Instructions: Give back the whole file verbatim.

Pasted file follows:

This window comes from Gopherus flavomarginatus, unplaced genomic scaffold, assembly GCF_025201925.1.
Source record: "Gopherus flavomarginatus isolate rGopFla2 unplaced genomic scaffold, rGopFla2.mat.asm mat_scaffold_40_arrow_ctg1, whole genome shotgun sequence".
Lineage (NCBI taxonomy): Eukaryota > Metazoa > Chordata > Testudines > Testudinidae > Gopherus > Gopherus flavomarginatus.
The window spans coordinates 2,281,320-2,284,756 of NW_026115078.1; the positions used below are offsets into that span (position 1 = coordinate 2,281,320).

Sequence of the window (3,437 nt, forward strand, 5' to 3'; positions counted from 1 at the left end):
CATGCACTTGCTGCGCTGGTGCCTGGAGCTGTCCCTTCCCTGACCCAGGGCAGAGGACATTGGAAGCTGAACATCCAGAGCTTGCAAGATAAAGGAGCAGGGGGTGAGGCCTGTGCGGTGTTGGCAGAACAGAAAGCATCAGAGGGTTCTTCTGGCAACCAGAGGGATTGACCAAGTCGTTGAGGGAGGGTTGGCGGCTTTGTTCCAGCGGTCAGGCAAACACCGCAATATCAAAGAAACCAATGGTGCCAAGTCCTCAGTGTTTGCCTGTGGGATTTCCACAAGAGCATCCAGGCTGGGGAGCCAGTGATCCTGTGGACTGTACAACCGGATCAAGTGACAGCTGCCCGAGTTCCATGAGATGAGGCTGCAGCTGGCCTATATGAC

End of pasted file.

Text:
This window comes from Gopherus flavomarginatus, unplaced genomic scaffold, assembly GCF_025201925.1.
Source record: "Gopherus flavomarginatus isolate rGopFla2 unplaced genomic scaffold, rGopFla2.mat.asm mat_scaffold_40_arrow_ctg1, whole genome shotgun sequence".
Lineage (NCBI taxonomy): Eukaryota > Metazoa > Chordata > Testudines > Testudinidae > Gopherus > Gopherus flavomarginatus.
The window spans coordinates 2,281,320-2,284,756 of NW_026115078.1; the positions used below are offsets into that span (position 1 = coordinate 2,281,320).

Sequence of the window (3,437 nt, forward strand, 5' to 3'; positions counted from 1 at the left end):
CATGCACTTGCTGCGCTGGTGCCTGGAGCTGTCCCTTCCCTGACCCAGGGCAGAGGACATTGGAAGCTGAACATCCAGAGCTTGCAAGATAAAGGAGCAGGGGGTGAGGCCTGTGCGGTGTTGGCAGAACAGAAAGCATCAGAGGGTTCTTCTGGCAACCAGAGGGATTGACCAAGTCGTTGAGGGAGGGTTGGCGGCTTTGTTCCAGCGGTCAGGCAAACACCGCAATATCAAAGAAACCAATGGTGCCAAGTCCTCAGTGTTTGCCTGTGGGATTTCCACAAGAGCATCCAGGCTGGGGAGCCAGTGATCCTGTGGACTGTACAACCGGATCAAGTGACAGCTGCCCGAGTTCCATGAGATGAGGCTGCAGCTGGCCTATATGAC